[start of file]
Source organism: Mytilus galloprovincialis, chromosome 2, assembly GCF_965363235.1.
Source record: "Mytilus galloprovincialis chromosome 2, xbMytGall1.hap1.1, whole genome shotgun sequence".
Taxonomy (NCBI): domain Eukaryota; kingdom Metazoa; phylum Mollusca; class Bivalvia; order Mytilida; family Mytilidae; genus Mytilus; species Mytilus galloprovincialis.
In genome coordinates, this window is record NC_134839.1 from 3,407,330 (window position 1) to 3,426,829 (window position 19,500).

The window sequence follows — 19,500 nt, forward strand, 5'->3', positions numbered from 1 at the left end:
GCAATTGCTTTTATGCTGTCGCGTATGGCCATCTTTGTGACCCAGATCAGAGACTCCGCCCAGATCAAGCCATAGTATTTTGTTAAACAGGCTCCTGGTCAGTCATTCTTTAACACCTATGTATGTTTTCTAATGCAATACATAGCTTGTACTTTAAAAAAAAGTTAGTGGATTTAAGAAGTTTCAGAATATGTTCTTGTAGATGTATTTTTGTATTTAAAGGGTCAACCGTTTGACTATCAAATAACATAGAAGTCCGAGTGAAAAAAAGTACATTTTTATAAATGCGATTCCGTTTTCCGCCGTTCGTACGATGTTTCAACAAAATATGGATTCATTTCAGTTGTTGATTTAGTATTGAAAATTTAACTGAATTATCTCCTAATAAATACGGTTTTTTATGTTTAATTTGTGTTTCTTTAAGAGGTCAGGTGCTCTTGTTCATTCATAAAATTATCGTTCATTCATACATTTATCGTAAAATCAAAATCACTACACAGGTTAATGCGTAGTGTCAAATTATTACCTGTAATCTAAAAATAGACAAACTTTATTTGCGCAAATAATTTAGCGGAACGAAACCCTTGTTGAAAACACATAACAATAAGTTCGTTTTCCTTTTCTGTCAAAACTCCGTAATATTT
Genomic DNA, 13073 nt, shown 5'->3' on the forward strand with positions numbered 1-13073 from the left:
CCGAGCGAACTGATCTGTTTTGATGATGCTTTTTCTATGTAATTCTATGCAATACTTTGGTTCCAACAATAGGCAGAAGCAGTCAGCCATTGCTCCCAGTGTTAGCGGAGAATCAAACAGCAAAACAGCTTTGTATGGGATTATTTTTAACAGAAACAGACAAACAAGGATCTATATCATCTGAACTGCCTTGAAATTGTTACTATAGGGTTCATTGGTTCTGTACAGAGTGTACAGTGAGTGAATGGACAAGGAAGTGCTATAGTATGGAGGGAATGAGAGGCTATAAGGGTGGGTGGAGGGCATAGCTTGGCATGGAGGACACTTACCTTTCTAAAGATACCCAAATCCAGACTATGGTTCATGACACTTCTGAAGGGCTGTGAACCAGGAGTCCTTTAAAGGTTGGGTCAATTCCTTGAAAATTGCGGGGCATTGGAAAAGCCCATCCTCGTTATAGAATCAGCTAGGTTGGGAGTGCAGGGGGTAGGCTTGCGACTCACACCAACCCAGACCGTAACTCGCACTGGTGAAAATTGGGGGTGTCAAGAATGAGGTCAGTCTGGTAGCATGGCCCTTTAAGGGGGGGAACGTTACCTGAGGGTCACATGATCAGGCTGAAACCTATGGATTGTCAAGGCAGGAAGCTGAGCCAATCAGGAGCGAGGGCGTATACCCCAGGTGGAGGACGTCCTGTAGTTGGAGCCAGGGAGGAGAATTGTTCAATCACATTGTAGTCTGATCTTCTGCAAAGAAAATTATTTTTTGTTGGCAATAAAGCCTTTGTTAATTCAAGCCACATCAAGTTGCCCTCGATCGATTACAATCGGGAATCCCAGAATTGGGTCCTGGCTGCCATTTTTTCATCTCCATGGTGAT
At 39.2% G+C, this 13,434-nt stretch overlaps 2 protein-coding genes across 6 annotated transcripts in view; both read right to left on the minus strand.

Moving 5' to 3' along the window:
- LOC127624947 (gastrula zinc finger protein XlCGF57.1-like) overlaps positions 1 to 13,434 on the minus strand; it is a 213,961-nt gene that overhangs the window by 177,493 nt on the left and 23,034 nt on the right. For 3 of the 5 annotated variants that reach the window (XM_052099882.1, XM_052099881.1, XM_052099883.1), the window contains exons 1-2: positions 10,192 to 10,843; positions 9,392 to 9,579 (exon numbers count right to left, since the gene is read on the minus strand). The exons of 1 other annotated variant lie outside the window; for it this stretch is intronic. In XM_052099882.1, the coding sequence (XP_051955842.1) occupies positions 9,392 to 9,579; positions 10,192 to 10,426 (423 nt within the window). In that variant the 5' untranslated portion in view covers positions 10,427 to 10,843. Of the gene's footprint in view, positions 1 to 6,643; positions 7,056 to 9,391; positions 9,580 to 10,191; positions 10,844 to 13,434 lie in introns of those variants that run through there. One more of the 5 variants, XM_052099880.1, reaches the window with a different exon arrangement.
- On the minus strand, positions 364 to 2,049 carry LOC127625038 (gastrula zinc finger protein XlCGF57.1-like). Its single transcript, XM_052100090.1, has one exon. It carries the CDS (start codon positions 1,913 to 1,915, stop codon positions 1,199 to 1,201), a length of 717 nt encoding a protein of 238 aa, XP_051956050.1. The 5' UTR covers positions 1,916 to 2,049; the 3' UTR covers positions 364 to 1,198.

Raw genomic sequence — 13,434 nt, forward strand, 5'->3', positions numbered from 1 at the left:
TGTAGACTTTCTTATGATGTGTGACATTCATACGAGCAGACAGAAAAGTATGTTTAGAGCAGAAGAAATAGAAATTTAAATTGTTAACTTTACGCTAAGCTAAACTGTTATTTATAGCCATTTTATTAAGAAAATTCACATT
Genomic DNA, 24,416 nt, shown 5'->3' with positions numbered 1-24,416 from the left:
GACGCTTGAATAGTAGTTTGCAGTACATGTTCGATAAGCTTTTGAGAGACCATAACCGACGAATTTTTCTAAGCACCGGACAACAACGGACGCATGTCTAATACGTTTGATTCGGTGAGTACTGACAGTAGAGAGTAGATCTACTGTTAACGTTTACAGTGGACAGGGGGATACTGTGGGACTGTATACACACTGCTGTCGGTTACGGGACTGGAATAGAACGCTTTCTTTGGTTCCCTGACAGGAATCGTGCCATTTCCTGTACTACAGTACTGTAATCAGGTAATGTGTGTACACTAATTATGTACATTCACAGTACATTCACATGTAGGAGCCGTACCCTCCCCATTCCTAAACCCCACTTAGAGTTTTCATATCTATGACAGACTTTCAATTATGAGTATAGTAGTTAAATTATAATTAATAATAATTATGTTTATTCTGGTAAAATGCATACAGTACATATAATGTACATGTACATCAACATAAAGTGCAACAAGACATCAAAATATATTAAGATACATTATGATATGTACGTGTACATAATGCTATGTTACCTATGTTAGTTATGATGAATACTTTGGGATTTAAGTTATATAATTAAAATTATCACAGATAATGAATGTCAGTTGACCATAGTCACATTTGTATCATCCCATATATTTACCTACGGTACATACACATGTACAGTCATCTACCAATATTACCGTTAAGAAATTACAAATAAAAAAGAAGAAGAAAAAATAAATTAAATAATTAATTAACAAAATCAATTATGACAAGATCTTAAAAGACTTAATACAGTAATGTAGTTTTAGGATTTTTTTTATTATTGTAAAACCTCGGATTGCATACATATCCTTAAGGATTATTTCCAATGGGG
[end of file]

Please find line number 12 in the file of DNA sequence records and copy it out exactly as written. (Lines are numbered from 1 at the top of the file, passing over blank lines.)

- On the minus strand, positions 364 to 2,049 carry LOC127625038 (gastrula zinc finger protein XlCGF57.1-like). Its single transcript, XM_052100090.1, has one exon. It carries the CDS (start codon positions 1,913 to 1,915, stop codon positions 1,199 to 1,201), a length of 717 nt encoding a protein of 238 aa, XP_051956050.1. The 5' UTR covers positions 1,916 to 2,049; the 3' UTR covers positions 364 to 1,198.